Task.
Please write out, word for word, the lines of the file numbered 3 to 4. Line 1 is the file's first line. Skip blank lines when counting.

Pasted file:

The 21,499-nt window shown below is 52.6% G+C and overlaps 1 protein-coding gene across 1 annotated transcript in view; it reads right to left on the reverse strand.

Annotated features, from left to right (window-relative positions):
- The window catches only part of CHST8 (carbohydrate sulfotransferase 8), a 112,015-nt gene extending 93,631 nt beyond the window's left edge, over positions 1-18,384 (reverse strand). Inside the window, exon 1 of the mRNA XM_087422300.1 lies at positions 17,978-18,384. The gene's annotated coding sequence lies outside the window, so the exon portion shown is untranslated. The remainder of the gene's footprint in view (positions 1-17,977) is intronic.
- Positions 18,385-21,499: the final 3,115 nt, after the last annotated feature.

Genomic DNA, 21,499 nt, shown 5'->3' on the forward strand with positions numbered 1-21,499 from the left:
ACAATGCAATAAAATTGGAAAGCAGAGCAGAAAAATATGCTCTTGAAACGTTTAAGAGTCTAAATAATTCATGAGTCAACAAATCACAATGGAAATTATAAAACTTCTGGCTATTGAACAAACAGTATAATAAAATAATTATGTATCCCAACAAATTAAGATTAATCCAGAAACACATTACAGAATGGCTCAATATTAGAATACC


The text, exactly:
- The window catches only part of CHST8 (carbohydrate sulfotransferase 8), a 112,015-nt gene extending 93,631 nt beyond the window's left edge, over positions 1-18,384 (reverse strand). Inside the window, exon 1 of the mRNA XM_087422300.1 lies at positions 17,978-18,384. The gene's annotated coding sequence lies outside the window, so the exon portion shown is untranslated. The remainder of the gene's footprint in view (positions 1-17,977) is intronic.
- Positions 18,385-21,499: the final 3,115 nt, after the last annotated feature.